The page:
The Court of Appeals’ February decision upheld the third-degree murder conviction of former Minneapolis police officer Mohamed Noor in the 2017 fatal shooting of Justine Ruszczyk Damond. The court ruled that the charge can apply when a single person is targeted, prompting prosecutors to ask Cahill in February to reinstate the count against Chauvin and add it for the first time against his co-defendants.
Cahill denied the request, stating his opposition to the Court of Appeals’s interpretation of the statute and noting that its ruling wouldn’t become precedent until after a deadline for Noor’s attorneys to petition the state Supreme Court for a review. Noor’s attorney, Thomas Plunkett, petitioned the state Supreme Court last week for a review.
Prosecutors asked the Court of Appeals to overturn Cahill’s ruling and uphold its own interpretation of the law.
Prosecutors also want to add aiding and abetting third-degree murder against Chauvin’s former colleagues — J. Alexander Kueng, Thomas Lane and Tou Thao — who are charged with aiding and abetting second-degree murder and manslaughter. They are scheduled to be tried in one trial Aug. 23.
Veteran attorneys and legal scholars have said adding third-degree murder to the cases could be a strategic move by prosecutors to give jurors more opportunities to convict the former officers, who were all fired and who are all free on bond.
“They’re scared … they can’t get a conviction,” defense attorney Joe Friedberg said in an interview last week. “They’ve got a problem on their hands, so they want to muddy the waters with third-degree murder, which is not applicable. I don’t blame them.”
Friedberg adheres to Cahill’s reading of third-degree murder and believes the Court of Appeals’ interpretation was “pure nonsense.”
Minnesota sentencing guidelines call for identical presumptive prison terms for second- and third-degree murder — a term of 12 1/2 years in prison for someone with a clean criminal history and up to 20 years as the criminal history increases. However, the statutory language states that second-degree murder is punishable by up to 40 years in prison and third-degree murder is punishable by up to 25 years.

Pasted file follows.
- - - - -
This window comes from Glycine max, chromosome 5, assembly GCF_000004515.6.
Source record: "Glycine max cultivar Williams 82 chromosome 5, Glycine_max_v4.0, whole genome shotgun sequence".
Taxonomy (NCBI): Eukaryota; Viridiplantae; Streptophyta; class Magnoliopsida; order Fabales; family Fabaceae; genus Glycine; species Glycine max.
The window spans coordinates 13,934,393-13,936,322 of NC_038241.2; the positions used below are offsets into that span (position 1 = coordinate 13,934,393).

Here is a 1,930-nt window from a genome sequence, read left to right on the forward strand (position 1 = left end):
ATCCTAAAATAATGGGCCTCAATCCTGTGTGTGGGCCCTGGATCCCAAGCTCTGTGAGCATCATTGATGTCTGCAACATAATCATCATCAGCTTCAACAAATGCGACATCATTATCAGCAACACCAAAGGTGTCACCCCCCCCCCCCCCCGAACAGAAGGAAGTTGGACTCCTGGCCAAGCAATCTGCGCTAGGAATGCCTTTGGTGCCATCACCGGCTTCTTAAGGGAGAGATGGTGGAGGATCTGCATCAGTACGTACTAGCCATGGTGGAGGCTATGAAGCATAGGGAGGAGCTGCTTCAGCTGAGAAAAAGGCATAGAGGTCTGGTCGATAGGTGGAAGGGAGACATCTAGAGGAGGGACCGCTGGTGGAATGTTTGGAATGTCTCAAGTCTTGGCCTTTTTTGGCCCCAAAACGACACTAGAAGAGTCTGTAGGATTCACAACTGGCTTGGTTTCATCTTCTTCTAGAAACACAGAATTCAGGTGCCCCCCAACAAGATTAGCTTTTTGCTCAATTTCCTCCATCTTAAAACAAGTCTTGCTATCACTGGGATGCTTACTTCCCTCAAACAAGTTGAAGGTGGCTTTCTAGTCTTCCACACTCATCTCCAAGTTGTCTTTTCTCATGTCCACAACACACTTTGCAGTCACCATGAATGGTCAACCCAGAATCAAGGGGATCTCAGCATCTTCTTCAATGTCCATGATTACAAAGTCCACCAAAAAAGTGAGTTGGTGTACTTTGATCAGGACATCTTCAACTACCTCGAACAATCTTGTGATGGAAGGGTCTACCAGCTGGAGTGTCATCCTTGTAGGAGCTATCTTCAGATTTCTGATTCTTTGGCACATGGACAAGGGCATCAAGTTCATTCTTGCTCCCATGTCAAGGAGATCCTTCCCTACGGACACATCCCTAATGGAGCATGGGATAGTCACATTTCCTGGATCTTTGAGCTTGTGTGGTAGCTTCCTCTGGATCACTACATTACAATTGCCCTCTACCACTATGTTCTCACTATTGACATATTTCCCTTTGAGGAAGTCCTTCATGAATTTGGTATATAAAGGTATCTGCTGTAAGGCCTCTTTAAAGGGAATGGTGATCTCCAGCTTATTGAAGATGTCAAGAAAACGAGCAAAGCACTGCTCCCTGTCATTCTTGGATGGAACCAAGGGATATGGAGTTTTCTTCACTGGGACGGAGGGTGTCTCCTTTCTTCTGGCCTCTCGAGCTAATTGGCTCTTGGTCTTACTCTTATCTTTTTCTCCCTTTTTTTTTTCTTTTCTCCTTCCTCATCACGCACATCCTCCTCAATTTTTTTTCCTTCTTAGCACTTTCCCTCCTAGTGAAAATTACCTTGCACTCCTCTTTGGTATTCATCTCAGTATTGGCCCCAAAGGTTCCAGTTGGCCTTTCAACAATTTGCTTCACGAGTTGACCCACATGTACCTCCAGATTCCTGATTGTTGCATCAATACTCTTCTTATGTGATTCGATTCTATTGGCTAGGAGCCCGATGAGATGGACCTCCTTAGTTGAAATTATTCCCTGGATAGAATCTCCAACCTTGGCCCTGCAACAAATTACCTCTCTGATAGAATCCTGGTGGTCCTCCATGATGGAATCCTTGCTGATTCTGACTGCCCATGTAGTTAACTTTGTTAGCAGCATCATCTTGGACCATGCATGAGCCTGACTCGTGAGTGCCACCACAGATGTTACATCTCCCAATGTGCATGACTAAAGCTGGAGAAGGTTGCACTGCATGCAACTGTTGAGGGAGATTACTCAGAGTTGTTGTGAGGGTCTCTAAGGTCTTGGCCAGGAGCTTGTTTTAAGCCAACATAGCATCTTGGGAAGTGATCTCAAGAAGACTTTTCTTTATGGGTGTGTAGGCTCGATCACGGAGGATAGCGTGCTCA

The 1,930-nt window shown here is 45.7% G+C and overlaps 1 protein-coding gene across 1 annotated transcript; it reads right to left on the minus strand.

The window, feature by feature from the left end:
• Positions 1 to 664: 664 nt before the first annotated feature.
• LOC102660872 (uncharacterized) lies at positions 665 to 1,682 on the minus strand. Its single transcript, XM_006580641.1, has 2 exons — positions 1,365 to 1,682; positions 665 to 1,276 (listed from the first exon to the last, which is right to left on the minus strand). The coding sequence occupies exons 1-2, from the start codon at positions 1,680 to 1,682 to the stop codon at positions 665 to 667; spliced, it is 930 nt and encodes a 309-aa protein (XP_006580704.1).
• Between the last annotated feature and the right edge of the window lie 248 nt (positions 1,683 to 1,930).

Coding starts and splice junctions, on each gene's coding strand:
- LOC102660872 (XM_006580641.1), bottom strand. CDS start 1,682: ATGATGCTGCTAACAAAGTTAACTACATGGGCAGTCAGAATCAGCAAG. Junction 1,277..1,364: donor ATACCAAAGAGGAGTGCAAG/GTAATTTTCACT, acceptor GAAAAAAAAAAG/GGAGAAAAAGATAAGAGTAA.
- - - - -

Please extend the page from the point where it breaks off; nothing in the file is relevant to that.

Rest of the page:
Jurors are provided copies of the charges and statutory language during deliberations, but not copies of Minnesota sentencing guidelines. Second-degree manslaughter is up to 10 years in prison and/or a $20,000 fine, according to state statute.
Prosecutors have said that in the event of convictions, they will seek aggravated sentences — longer terms than recommended by the state sentencing guidelines — due to the “particular cruelty” shown to Floyd and the “gratuitous pain” allegedly caused by the defendants.
Joseph Daly, emeritus professor at Mitchell Hamline School of Law, said in an interview last week that he expected the Court of Appeals to decide the matter before Chauvin’s trial even though it has 90 days to rule after a hearing. However, he said, any decision could potentially delay the trial even though the Court of Appeals previously rejected prosecutors’ request that it postpone the trial due to COVID-19. Cahill had twice rejected prosecutors’ request to delay the trial until the summertime, prompting them to seek Court of Appeals intervention.
A ruling in favor of the prosecution could raise questions about constitutional rights and whether Chauvin could receive a fair trial with no additional time to rebuild his case around the added murder count, he said.
Either way the Court of Appeals rules, Daly added, prosecutors and Nelson could also ask the Minnesota Supreme Court for further review, causing a delay.
“Ultimately, it’s really hard to predict what [the Court of Appeals is] going to do,” Daly said. “This case is so important, not just to the state of Minnesota, but it’s important to the nation — to the world.”
Chao Xiong • 612-270-4708